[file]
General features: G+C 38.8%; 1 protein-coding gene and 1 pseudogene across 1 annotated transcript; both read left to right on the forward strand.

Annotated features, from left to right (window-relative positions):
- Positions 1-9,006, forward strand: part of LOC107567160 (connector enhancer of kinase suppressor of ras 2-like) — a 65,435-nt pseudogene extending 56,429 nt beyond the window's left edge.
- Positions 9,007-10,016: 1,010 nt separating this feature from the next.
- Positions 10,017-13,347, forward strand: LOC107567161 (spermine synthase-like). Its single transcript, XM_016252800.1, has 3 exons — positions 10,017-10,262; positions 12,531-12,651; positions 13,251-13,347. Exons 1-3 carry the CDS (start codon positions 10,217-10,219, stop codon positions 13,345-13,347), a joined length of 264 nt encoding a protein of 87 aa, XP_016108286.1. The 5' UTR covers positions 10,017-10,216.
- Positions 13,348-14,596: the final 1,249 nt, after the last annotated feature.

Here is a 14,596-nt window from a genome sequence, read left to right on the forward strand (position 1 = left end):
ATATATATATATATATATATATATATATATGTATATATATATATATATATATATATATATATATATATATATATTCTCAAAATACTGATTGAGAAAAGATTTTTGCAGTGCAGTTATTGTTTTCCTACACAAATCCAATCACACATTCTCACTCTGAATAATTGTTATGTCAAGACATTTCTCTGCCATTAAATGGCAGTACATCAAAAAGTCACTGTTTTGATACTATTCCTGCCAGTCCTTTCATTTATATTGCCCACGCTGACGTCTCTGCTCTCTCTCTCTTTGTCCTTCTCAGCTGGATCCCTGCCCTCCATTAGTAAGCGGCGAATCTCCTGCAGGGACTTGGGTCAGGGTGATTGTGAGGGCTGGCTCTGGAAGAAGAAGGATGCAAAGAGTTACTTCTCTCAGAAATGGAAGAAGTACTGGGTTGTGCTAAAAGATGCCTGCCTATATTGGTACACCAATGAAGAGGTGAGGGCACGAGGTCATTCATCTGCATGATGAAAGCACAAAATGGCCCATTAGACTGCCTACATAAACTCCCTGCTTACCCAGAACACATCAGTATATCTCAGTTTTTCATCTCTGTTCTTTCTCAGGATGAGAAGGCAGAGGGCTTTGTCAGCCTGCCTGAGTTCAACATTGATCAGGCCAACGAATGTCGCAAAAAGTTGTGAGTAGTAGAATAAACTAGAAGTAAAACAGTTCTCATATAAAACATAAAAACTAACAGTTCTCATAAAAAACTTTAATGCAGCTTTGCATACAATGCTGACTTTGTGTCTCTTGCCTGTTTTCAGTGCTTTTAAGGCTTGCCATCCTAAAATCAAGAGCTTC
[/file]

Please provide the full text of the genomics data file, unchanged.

General features: G+C 38.8%; 1 protein-coding gene and 1 pseudogene across 1 annotated transcript; both read left to right on the forward strand.

Annotated features, from left to right (window-relative positions):
- Positions 1-9,006, forward strand: part of LOC107567160 (connector enhancer of kinase suppressor of ras 2-like) — a 65,435-nt pseudogene extending 56,429 nt beyond the window's left edge.
- Positions 9,007-10,016: 1,010 nt separating this feature from the next.
- Positions 10,017-13,347, forward strand: LOC107567161 (spermine synthase-like). Its single transcript, XM_016252800.1, has 3 exons — positions 10,017-10,262; positions 12,531-12,651; positions 13,251-13,347. Exons 1-3 carry the CDS (start codon positions 10,217-10,219, stop codon positions 13,345-13,347), a joined length of 264 nt encoding a protein of 87 aa, XP_016108286.1. The 5' UTR covers positions 10,017-10,216.
- Positions 13,348-14,596: the final 1,249 nt, after the last annotated feature.

Here is a 14,596-nt window from a genome sequence, read left to right on the forward strand (position 1 = left end):
ATATATATATATATATATATATATATATATGTATATATATATATATATATATATATATATATATATATATATATTCTCAAAATACTGATTGAGAAAAGATTTTTGCAGTGCAGTTATTGTTTTCCTACACAAATCCAATCACACATTCTCACTCTGAATAATTGTTATGTCAAGACATTTCTCTGCCATTAAATGGCAGTACATCAAAAAGTCACTGTTTTGATACTATTCCTGCCAGTCCTTTCATTTATATTGCCCACGCTGACGTCTCTGCTCTCTCTCTCTTTGTCCTTCTCAGCTGGATCCCTGCCCTCCATTAGTAAGCGGCGAATCTCCTGCAGGGACTTGGGTCAGGGTGATTGTGAGGGCTGGCTCTGGAAGAAGAAGGATGCAAAGAGTTACTTCTCTCAGAAATGGAAGAAGTACTGGGTTGTGCTAAAAGATGCCTGCCTATATTGGTACACCAATGAAGAGGTGAGGGCACGAGGTCATTCATCTGCATGATGAAAGCACAAAATGGCCCATTAGACTGCCTACATAAACTCCCTGCTTACCCAGAACACATCAGTATATCTCAGTTTTTCATCTCTGTTCTTTCTCAGGATGAGAAGGCAGAGGGCTTTGTCAGCCTGCCTGAGTTCAACATTGATCAGGCCAACGAATGTCGCAAAAAGTTGTGAGTAGTAGAATAAACTAGAAGTAAAACAGTTCTCATATAAAACATAAAAACTAACAGTTCTCATAAAAAACTTTAATGCAGCTTTGCATACAATGCTGACTTTGTGTCTCTTGCCTGTTTTCAGTGCTTTTAAGGCTTGCCATCCTAAAATCAAGAGCTTC